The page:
When God makes sex, the devil comes up with adultery. The devil always twists the goodness of God. The Bible is silent on vacations. Why? Because if we kept a weekly Sabbath, we would not need vacations. Vacations are what Jürgen Moltmann has called the “Coca – Cola philosophy” of Western life.
In the 1990s, Coca-Cola had a well-known campaign depicting people doing hard work, then popping open a cold bottle of Coke and taking a swig. We yearn for the “pause that refreshes. ” Unfortunately, we try to refresh ourselves with empty calories, or vacations, which are not what we really need. Our souls stir, longing for Sabbath. Not for the frills of a can of saccharine drink, a sugary vacation.
When my eldest son, Drew, was a toddler, bedtime was a battleground in our house. I think he felt cheated by the prospect of sleep. He hated the thought of going to bed while the rest of the world continued on. Instead of welcoming rest, Drew confronted it. He steeled himself against the prospect of sleep the way a wrestler braces himself to meet an opponent. “No night-night! No night-night!” he cried in indignation. To no avail. He was consigned to his crib by the superior force of parental authority.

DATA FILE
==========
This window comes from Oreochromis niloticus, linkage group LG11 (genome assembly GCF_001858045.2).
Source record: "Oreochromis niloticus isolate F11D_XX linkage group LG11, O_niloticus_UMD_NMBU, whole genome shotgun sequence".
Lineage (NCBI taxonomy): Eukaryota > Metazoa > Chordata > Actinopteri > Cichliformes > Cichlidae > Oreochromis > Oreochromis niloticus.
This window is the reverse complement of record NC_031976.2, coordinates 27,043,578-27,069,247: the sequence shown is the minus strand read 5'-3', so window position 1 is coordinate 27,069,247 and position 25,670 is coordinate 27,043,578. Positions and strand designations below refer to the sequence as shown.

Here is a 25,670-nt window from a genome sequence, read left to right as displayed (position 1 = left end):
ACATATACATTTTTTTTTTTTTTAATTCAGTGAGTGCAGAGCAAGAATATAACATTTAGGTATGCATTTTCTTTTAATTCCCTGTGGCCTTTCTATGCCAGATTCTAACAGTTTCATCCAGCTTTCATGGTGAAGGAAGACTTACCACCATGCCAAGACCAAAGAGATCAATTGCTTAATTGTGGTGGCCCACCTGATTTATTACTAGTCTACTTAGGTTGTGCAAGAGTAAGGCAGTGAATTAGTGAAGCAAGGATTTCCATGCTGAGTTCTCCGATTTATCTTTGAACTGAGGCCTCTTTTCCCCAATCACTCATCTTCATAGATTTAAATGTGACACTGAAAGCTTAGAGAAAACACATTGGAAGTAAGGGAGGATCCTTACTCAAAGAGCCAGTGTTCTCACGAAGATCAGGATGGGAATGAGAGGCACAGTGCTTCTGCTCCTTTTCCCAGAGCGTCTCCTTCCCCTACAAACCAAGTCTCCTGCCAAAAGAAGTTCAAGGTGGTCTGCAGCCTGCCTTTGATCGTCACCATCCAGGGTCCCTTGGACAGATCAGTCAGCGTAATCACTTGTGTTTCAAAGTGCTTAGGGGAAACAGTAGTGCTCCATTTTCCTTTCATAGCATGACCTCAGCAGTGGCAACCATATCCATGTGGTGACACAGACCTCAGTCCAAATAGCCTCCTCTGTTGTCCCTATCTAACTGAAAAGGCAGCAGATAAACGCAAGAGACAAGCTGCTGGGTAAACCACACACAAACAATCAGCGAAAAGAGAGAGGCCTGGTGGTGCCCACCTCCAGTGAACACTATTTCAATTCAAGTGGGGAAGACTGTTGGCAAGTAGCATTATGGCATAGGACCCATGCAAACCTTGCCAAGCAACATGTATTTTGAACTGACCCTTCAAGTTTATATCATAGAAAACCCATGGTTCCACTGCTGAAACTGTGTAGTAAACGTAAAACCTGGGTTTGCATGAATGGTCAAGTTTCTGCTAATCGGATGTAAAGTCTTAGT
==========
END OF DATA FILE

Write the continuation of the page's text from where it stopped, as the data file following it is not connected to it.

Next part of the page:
One night my wife walked past his door and heard him muttering to himself. There was nothing left for him to do but mutter. “Stay awake! Stay awake!” he commanded himself. The prospect of sleep can be unnerving. While we sleep the world continues to be active. We are oblivious to our surroundings, supine and powerless. We are not in control during sleep but must depend on the mercy and protection of God. Our vulnerability is captured in the familiar children’s prayer: Now I lay me down to sleep, I pray the Lord my soul to keep. If I should die before I wake, I pray the Lord my soul to take.